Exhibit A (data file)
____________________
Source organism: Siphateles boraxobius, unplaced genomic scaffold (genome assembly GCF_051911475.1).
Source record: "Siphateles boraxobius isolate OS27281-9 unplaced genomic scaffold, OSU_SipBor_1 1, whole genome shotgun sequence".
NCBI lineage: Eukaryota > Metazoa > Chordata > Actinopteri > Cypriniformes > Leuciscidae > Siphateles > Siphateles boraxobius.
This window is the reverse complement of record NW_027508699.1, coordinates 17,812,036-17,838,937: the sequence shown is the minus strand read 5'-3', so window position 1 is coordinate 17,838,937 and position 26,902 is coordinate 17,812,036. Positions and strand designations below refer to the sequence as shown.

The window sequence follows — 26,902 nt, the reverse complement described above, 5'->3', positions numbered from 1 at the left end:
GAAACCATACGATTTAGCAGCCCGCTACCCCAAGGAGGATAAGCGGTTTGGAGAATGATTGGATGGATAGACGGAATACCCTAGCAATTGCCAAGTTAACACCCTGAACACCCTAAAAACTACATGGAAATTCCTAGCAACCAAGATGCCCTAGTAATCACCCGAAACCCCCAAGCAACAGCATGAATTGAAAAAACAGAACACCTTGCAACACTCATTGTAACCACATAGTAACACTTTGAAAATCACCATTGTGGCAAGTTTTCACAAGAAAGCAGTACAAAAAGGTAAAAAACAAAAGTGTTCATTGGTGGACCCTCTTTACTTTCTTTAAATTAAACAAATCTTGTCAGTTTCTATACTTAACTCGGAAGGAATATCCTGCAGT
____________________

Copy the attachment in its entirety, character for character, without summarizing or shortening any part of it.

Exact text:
Source organism: Siphateles boraxobius, unplaced genomic scaffold (genome assembly GCF_051911475.1).
Source record: "Siphateles boraxobius isolate OS27281-9 unplaced genomic scaffold, OSU_SipBor_1 1, whole genome shotgun sequence".
NCBI lineage: Eukaryota > Metazoa > Chordata > Actinopteri > Cypriniformes > Leuciscidae > Siphateles > Siphateles boraxobius.
This window is the reverse complement of record NW_027508699.1, coordinates 17,812,036-17,838,937: the sequence shown is the minus strand read 5'-3', so window position 1 is coordinate 17,838,937 and position 26,902 is coordinate 17,812,036. Positions and strand designations below refer to the sequence as shown.

The window sequence follows — 26,902 nt, the reverse complement described above, 5'->3', positions numbered from 1 at the left end:
GAAACCATACGATTTAGCAGCCCGCTACCCCAAGGAGGATAAGCGGTTTGGAGAATGATTGGATGGATAGACGGAATACCCTAGCAATTGCCAAGTTAACACCCTGAACACCCTAAAAACTACATGGAAATTCCTAGCAACCAAGATGCCCTAGTAATCACCCGAAACCCCCAAGCAACAGCATGAATTGAAAAAACAGAACACCTTGCAACACTCATTGTAACCACATAGTAACACTTTGAAAATCACCATTGTGGCAAGTTTTCACAAGAAAGCAGTACAAAAAGGTAAAAAACAAAAGTGTTCATTGGTGGACCCTCTTTACTTTCTTTAAATTAAACAAATCTTGTCAGTTTCTATACTTAACTCGGAAGGAATATCCTGCAGT